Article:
Samsung Electronics' weaker mobile performance in the second quarter, despite the introduction of its flagship Galaxy S6 and S6 Edge smartphones, indicates that the company is in for a tougher stretch than any it has faced in years in the smartphone market, according to financial analysts.
Samsung had gone toe-to-toe with Apple (NASDAQ: AAPL) in the premium smartphone market, dueling against the iPhone with its Galaxy S line and creating the phablet category with its Galaxy Note series, reaping billions in profits along the way. Now, Samsung will be focused on maintaining its leading position in the global smartphone market as it faces more pressure to cut prices amid competition from Chinese vendors Huawei, Xiaomi and Lenovo, especially in the mid-tier smartphone market.
Sales in the Samsung's mobile division fell 7.3 percent from a year ago to around $21.73 billion. Operating profit in the mobile unit was around $2.35 billion, up slightly from the first quarter but down 37.6 percent from $3.76 billion a year ago. Overall, the unit's closely watched operating profit margin was 10.6 percent, down from 15.5 percent in the year-ago period and about the same from the first quarter of the year. All of this came despite widespread praise for the new S6 phones. Samsung acknowledged it underestimated demand for the S6 Edge phone, though it said supply issues have been addressed.
Although Samsung is still profitable in mobile, Apple is reaping the vast majority of industry profits. Samsung is now starting to feel the bite that other OEMs that rely on Google's (NASDAQ: GOOG) Android platform have felt. Lower-cost competitors pressure prices and margins, forcing price cuts.
Samsung said its average selling price for smartphones improved in the second quarter due to the expansion of Galaxy S6 sales. However, Samsung also pointed to price cuts of its own ahead for the S6 line. It said the smartphone market is expected to grow year-over-year in the second of the half of the year, but that the growth rate is expected to slow down. "The Mobile Business plans to firmly maintain its sale of premium smartphones by flexibly adjusting the price of the Galaxy S6 and S6 Edge, and launching a new model with a larger screen," Samsung said, referring to its expected launch later this month of the S6 Edge Plus.
Samsung intends to add more middle- and low-end models to its lineup and cut spending in the mobile unit. "In order to drive up the shipment, we will actively respond to the market, which could have a negative impact on our average sales price," Park Jin-Young, vice president of mobile communications, said during a conference call last week, according to Bloomberg. "There's a possibility that the third-quarter sales price could slightly drop."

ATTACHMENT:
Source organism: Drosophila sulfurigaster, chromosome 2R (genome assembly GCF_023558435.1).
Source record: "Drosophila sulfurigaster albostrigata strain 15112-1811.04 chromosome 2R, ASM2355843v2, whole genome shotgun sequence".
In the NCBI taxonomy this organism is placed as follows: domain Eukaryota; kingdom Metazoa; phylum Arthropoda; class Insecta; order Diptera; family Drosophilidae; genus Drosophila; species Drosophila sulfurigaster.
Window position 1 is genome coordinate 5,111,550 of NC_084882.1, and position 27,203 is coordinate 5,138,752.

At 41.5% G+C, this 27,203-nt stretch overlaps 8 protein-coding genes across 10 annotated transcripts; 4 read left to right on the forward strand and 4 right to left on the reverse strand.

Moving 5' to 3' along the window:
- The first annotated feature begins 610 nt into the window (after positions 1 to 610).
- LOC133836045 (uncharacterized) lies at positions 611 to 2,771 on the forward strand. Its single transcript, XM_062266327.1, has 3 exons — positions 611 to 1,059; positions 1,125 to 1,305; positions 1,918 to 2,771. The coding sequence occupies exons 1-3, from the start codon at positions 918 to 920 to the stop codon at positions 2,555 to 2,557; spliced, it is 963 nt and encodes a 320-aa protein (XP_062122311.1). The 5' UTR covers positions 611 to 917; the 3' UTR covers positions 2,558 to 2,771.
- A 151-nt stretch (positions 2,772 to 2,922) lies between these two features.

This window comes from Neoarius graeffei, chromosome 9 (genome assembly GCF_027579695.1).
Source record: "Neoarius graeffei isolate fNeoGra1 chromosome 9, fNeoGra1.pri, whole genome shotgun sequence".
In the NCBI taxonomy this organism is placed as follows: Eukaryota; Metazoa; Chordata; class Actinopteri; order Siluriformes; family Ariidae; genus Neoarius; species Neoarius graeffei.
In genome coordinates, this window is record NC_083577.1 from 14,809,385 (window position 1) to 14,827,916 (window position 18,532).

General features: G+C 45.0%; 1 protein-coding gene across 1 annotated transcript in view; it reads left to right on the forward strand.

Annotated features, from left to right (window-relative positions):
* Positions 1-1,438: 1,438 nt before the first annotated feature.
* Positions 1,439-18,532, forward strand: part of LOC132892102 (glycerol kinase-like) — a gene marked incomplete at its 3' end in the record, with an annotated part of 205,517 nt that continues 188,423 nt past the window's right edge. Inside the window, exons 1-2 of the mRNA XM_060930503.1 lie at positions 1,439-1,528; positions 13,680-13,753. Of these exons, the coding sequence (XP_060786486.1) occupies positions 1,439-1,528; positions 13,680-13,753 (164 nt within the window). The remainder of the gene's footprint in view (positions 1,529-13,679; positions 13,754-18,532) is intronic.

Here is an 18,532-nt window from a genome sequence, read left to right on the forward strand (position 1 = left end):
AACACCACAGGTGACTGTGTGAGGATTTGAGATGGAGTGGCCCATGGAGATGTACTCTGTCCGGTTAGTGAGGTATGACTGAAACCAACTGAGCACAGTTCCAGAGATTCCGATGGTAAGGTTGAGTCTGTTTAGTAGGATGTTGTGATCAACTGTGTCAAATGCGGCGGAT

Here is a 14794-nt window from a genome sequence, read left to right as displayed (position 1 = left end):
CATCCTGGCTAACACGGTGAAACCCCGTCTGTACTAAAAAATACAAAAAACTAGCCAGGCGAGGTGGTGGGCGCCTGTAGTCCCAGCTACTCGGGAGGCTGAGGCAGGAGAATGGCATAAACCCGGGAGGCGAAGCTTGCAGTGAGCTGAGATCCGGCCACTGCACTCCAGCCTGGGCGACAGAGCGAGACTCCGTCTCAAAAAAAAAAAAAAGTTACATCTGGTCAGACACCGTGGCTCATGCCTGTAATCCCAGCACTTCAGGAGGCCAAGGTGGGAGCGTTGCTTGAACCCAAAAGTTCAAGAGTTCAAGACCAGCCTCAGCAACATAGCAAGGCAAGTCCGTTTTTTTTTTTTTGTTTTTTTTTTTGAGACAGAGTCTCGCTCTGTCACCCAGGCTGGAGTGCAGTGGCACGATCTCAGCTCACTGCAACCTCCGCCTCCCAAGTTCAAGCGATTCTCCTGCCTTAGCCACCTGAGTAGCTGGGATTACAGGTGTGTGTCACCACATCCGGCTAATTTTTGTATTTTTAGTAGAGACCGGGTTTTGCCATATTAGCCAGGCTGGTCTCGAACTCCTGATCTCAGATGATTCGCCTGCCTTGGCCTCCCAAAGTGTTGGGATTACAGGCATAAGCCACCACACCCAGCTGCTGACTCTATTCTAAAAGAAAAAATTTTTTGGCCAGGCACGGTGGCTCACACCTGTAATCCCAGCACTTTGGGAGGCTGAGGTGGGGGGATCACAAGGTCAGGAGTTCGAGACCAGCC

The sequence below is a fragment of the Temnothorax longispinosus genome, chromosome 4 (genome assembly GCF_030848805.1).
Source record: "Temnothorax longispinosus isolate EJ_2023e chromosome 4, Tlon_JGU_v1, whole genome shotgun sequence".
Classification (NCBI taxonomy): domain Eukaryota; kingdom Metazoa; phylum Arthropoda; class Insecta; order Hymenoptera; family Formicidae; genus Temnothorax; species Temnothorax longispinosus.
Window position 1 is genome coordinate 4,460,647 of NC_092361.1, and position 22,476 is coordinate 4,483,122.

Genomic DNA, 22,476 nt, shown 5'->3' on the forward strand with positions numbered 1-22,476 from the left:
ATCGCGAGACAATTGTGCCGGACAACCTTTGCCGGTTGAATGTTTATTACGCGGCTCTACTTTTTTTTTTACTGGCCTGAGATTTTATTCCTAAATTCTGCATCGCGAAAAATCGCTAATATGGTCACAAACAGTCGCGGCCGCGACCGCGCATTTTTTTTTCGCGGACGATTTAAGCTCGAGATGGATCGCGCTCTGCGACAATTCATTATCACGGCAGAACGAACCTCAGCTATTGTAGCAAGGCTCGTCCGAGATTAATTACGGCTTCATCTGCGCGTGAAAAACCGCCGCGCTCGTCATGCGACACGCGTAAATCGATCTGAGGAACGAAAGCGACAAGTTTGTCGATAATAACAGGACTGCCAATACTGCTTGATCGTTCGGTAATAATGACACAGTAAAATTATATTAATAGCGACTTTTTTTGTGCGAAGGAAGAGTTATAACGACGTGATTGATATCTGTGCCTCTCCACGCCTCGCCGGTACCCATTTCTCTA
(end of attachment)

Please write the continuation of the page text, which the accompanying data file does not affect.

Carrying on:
According to Reuters, analysts and investors say Samsung is right to try and maintain as much smartphone market share as it can, but argue Samsung will not be able to compete with Apple on hardware alone if it does not bring a major technological breakthrough. Samsung has hinted at flexible screens for its phones but has yet to commercially launch those.
"Some still seem to think that a well-made product will sell well, but the Galaxy S6 showed that assumption is wrong," IBK Securities analyst Lee Seung-woo old Reuters. Lee expects Samsung's mobile division margins will fall to 9.3 percent this year, which would be the lowest since before the first Galaxy S phone was launched in 2010.
Nomura analyst C.W. Chung told Reuters that Samsung still has the economies of scale to outlast rivals. That's in large part because Samsung produces its own chipsets, memory and displays, which it can also sell to other smartphone players. Chung said that there will eventually be further consolidation in the smartphone market. "The ones that ultimately survive will then have plenty to be happy about," said Chung.
- see this Reuters article
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